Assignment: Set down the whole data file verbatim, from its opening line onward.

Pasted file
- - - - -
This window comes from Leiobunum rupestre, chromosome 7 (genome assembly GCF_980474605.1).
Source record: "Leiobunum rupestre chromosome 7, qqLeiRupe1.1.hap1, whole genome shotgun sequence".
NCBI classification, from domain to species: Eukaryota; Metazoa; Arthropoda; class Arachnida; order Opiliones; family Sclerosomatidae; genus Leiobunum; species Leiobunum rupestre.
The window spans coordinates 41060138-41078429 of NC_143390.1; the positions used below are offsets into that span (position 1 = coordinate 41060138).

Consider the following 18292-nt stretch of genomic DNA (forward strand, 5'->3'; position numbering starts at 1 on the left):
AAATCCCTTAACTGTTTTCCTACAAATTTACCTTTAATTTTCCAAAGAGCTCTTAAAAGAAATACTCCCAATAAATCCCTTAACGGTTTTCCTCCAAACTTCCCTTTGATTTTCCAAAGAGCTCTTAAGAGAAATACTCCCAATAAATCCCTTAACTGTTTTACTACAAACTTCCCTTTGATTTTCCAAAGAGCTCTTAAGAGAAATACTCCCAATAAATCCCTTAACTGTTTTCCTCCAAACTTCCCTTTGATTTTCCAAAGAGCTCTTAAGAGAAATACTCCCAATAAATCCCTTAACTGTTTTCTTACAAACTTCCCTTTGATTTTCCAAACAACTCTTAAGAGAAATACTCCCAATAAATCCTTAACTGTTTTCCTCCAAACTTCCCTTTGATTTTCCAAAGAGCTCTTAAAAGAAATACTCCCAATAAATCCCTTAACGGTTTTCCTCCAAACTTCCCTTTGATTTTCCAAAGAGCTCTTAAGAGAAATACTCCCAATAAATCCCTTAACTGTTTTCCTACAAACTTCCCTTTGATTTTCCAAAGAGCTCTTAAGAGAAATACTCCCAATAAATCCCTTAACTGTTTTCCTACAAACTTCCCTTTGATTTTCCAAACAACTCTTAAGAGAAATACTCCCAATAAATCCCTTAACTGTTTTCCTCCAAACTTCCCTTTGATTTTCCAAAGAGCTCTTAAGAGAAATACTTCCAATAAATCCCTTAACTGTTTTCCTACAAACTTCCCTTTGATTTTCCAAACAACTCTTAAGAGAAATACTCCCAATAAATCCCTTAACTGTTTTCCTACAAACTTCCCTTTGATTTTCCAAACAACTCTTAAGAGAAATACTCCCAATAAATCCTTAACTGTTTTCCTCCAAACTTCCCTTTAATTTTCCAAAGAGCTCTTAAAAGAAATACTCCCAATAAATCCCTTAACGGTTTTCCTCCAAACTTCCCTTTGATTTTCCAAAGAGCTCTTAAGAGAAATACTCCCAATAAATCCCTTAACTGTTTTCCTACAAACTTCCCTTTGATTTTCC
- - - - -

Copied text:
This window comes from Leiobunum rupestre, chromosome 7 (genome assembly GCF_980474605.1).
Source record: "Leiobunum rupestre chromosome 7, qqLeiRupe1.1.hap1, whole genome shotgun sequence".
NCBI classification, from domain to species: Eukaryota; Metazoa; Arthropoda; class Arachnida; order Opiliones; family Sclerosomatidae; genus Leiobunum; species Leiobunum rupestre.
The window spans coordinates 41060138-41078429 of NC_143390.1; the positions used below are offsets into that span (position 1 = coordinate 41060138).

Consider the following 18292-nt stretch of genomic DNA (forward strand, 5'->3'; position numbering starts at 1 on the left):
AAATCCCTTAACTGTTTTCCTACAAATTTACCTTTAATTTTCCAAAGAGCTCTTAAAAGAAATACTCCCAATAAATCCCTTAACGGTTTTCCTCCAAACTTCCCTTTGATTTTCCAAAGAGCTCTTAAGAGAAATACTCCCAATAAATCCCTTAACTGTTTTACTACAAACTTCCCTTTGATTTTCCAAAGAGCTCTTAAGAGAAATACTCCCAATAAATCCCTTAACTGTTTTCCTCCAAACTTCCCTTTGATTTTCCAAAGAGCTCTTAAGAGAAATACTCCCAATAAATCCCTTAACTGTTTTCTTACAAACTTCCCTTTGATTTTCCAAACAACTCTTAAGAGAAATACTCCCAATAAATCCTTAACTGTTTTCCTCCAAACTTCCCTTTGATTTTCCAAAGAGCTCTTAAAAGAAATACTCCCAATAAATCCCTTAACGGTTTTCCTCCAAACTTCCCTTTGATTTTCCAAAGAGCTCTTAAGAGAAATACTCCCAATAAATCCCTTAACTGTTTTCCTACAAACTTCCCTTTGATTTTCCAAAGAGCTCTTAAGAGAAATACTCCCAATAAATCCCTTAACTGTTTTCCTACAAACTTCCCTTTGATTTTCCAAACAACTCTTAAGAGAAATACTCCCAATAAATCCCTTAACTGTTTTCCTCCAAACTTCCCTTTGATTTTCCAAAGAGCTCTTAAGAGAAATACTTCCAATAAATCCCTTAACTGTTTTCCTACAAACTTCCCTTTGATTTTCCAAACAACTCTTAAGAGAAATACTCCCAATAAATCCCTTAACTGTTTTCCTACAAACTTCCCTTTGATTTTCCAAACAACTCTTAAGAGAAATACTCCCAATAAATCCTTAACTGTTTTCCTCCAAACTTCCCTTTAATTTTCCAAAGAGCTCTTAAAAGAAATACTCCCAATAAATCCCTTAACGGTTTTCCTCCAAACTTCCCTTTGATTTTCCAAAGAGCTCTTAAGAGAAATACTCCCAATAAATCCCTTAACTGTTTTCCTACAAACTTCCCTTTGATTTTCC